As the hunt for housing density increases in municipalities across Canada, construction cranes—a mainstay of mid and high-rise projects—are now becoming common even outside urban centres.
This proliferation means stratas, as well as single-family dwelling owners, will be increasingly faced with negotiating easements and rights-of-way for their overhead airspace.
While this can seem daunting to the uninitiated, there are benefits to these agreements.
Determined on a case-by-case basis between developers and a project’s neighbouring properties, there’s no standard easement or development agreement. Rather, the project requirements, the potential risks to adjacent buildings and the impact to residents’ quality of life need to be considered.
As these considerations are clarified between parties, a contract is drawn up, and in the case of stratas, the contract will have to be voted on by owners. Once the contract is finalized, the specific easement parameters are then registered with the applicable land title office and the development moves forward.
Depending on the particulars of the project, compensation from the developer to neighbouring properties is common, with amounts determined through negotiations.
While this compensation can offer a financial boost to a strata or individual owner, easements will often have implications beyond the financials. Stipulations around work hours, duration of the agreement, and frameworks for dispute resolution are often outlined in an easement. In fact, these non-financial topics can be the most important aspects of an easement once construction is underway.
Easements Tested in Court
A recent case in Vancouver has highlighting the importance of robust easement agreement between a developer and neighboring buildings; OSED Howe Street Vancouver Leaseholds Inc. v FS Property Inc., 2020 BCSC 106.
In OSED, an easement agreement was reached between the developer (FS Property Inc., “FPS”) and the adjacent occupied building (OSED Howe Street Vancouver Leaseholds, “OSED”), allowing a construction crane jib to pass over OSED’s terrace with operation limited to an eight-hour period each weekday and one day on weekends.
Once construction began, FSP concluded the agreement was too restrictive, impacting the economic viability of the project, and began operating the crane outside the agreed upon hours. OSED sought and was granted a court injunction, with the judge in the case ruling that crane operation outside the agreed upon hours constituted trespassing.
The question of whether use of the crane was a trespass or nuisance was a significant issue in the matter. The reason being that where a trespass is present, an injunction is warranted without proof of damage. In answering the question, Justice Branch concluded that where a construction crane enters into the air space of another property, it is trespassing upon that air space.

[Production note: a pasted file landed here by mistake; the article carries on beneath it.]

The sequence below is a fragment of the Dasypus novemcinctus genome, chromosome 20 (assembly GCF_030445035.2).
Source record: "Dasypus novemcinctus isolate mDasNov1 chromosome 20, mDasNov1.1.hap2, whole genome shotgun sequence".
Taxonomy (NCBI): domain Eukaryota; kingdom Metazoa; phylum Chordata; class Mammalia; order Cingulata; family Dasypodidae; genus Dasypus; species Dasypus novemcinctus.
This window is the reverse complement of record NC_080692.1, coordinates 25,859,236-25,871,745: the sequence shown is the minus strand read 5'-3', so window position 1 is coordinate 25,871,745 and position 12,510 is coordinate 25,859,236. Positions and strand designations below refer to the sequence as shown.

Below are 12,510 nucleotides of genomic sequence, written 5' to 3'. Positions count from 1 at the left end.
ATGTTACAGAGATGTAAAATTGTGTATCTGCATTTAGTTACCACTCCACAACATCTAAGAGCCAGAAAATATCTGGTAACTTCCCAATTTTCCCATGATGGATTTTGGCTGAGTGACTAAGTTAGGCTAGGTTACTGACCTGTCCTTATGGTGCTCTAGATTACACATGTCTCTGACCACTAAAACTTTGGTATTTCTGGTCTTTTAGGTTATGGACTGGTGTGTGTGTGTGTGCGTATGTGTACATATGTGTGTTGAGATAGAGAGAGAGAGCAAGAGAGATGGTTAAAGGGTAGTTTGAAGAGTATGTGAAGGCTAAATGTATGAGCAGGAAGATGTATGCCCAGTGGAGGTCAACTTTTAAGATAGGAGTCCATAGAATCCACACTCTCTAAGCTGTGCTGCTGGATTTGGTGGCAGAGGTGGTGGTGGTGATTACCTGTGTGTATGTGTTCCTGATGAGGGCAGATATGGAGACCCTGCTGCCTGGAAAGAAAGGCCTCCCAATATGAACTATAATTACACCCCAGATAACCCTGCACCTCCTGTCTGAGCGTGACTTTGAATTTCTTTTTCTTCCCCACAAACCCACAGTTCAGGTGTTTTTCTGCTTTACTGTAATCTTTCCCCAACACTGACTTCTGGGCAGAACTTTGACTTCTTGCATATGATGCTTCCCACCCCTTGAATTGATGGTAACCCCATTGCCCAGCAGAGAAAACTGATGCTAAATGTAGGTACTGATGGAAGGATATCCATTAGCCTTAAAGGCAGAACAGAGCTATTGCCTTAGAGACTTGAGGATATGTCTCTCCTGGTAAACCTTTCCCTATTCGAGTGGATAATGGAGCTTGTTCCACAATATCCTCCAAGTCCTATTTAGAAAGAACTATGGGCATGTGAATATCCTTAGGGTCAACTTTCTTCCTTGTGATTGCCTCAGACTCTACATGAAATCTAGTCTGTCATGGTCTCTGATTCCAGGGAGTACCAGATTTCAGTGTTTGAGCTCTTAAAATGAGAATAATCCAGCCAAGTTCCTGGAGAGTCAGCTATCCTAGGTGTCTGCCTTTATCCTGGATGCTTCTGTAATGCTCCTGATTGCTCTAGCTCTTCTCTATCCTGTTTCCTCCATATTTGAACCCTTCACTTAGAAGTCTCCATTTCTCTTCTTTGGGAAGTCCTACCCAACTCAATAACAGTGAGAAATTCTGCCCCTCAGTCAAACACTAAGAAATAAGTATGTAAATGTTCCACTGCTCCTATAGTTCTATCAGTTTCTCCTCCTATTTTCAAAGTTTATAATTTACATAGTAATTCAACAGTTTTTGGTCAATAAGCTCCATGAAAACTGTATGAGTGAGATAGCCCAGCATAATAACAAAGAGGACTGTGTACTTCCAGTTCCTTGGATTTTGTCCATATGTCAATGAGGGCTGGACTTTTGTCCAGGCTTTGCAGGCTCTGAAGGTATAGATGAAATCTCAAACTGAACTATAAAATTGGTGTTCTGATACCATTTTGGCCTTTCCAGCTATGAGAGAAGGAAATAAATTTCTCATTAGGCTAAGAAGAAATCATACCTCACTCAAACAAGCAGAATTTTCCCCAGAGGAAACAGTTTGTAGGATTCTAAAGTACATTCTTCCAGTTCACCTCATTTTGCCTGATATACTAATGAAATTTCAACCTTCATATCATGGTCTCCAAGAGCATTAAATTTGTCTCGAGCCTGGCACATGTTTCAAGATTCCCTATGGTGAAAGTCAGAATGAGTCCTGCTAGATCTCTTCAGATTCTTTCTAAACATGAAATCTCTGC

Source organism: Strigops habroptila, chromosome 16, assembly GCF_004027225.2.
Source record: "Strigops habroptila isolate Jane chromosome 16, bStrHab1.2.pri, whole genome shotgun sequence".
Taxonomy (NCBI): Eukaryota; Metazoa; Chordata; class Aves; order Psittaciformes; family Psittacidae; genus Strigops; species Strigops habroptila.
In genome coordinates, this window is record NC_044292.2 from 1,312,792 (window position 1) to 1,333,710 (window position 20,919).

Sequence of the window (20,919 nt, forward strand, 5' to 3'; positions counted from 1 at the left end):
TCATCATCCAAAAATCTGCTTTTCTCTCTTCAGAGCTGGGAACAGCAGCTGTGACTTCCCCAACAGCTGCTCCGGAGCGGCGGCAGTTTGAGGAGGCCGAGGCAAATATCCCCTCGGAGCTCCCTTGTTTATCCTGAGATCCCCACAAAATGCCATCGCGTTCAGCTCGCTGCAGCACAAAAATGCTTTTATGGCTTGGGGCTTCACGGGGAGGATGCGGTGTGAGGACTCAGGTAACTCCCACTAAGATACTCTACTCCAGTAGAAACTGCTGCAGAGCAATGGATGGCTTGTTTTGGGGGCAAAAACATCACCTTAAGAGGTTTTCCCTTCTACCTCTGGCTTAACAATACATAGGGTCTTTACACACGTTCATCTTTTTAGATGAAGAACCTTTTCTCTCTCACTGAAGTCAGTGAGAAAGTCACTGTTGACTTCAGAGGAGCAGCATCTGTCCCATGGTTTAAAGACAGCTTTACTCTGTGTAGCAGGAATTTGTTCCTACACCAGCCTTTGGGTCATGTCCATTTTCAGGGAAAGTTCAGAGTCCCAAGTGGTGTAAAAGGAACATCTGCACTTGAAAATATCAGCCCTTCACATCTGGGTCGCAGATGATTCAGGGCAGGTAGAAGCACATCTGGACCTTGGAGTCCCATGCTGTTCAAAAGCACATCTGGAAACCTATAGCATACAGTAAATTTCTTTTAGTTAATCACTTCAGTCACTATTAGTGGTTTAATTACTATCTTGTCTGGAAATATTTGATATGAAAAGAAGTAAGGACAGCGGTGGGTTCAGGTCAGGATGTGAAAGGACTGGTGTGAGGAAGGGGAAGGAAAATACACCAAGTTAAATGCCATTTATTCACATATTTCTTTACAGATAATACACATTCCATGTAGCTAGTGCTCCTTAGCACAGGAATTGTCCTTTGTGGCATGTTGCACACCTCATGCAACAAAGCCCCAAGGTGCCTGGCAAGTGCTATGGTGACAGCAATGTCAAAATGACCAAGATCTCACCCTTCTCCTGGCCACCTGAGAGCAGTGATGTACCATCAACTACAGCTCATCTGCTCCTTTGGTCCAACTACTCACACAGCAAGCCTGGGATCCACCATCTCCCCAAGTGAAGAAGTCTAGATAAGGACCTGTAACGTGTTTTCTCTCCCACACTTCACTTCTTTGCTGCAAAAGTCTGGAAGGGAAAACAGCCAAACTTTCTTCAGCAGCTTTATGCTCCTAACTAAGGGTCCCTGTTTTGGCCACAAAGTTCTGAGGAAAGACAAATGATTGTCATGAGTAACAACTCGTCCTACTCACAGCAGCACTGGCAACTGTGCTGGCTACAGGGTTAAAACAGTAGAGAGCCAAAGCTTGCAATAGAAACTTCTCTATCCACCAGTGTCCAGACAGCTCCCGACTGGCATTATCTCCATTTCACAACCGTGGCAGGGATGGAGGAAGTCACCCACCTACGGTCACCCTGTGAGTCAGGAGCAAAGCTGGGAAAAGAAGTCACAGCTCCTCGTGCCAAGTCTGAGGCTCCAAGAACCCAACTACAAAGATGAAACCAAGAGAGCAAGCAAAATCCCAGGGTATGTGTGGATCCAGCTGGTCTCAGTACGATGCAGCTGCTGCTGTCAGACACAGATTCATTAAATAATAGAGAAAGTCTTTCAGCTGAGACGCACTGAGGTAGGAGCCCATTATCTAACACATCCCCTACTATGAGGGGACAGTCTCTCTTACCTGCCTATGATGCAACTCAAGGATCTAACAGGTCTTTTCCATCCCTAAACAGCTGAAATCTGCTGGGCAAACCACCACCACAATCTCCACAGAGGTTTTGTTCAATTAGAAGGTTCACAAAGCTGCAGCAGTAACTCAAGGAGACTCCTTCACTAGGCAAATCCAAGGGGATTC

The judge ruled the original agreement was a reasonable balance between the property interests of OSED and the construction completion interests of FSP and that OSED was not obligated to renegotiate its terms because of economic impact on the project. FSP was subsequently ordered to abide by the original easement moving forward.
This case demonstrates the importance of easement agreements and how they can protect the rights of existing buildings, even in the face of densification. The message being that it is in the best interests of parties to search for a reasonable balance between their interests – and an obligation to consider the interests of both parties after the agreement is signed.
The Importance of Legal Support
Many development projects span months or even years, continually adjusting to manage the realities of complex construction.
To help mitigate the impacts of these adjustments to a strata or individual owner, a comprehensive easement agreement drafted by an experienced lawyer is vital.
Considerations around compliance with the Strata Property Act, breach of contract remedies, as well as indemnities should all be reflected in the agreement. In particular, drafting the indemnities portion of the agreement—which protects the strata or owner against loss or financial burden—is where a seasoned legal partner can help mitigate any potential issues in the future.
While some stratas or owners may be reticent to incur costs associated with engaging legal support for an easement, those costs are often covered by the developer—a fact that some developers may omit during negotiations.
Strong legal support can also ensure a strata or individual owner’s compensation is in keeping with other comparable agreements from their market and suits their particular needs. For instance, an easement could include financial compensation plus a specific scope of services to completed in by the developer—such as repainting the existing building or post-construction cleaning.
Regardless of the size of the construction project or the scope of the easement required, engaging experienced legal advice to help navigate the process can ensure a strata or owner is not unduly impacted by neighboring development. As the old adage goes, good fences make good neighbors.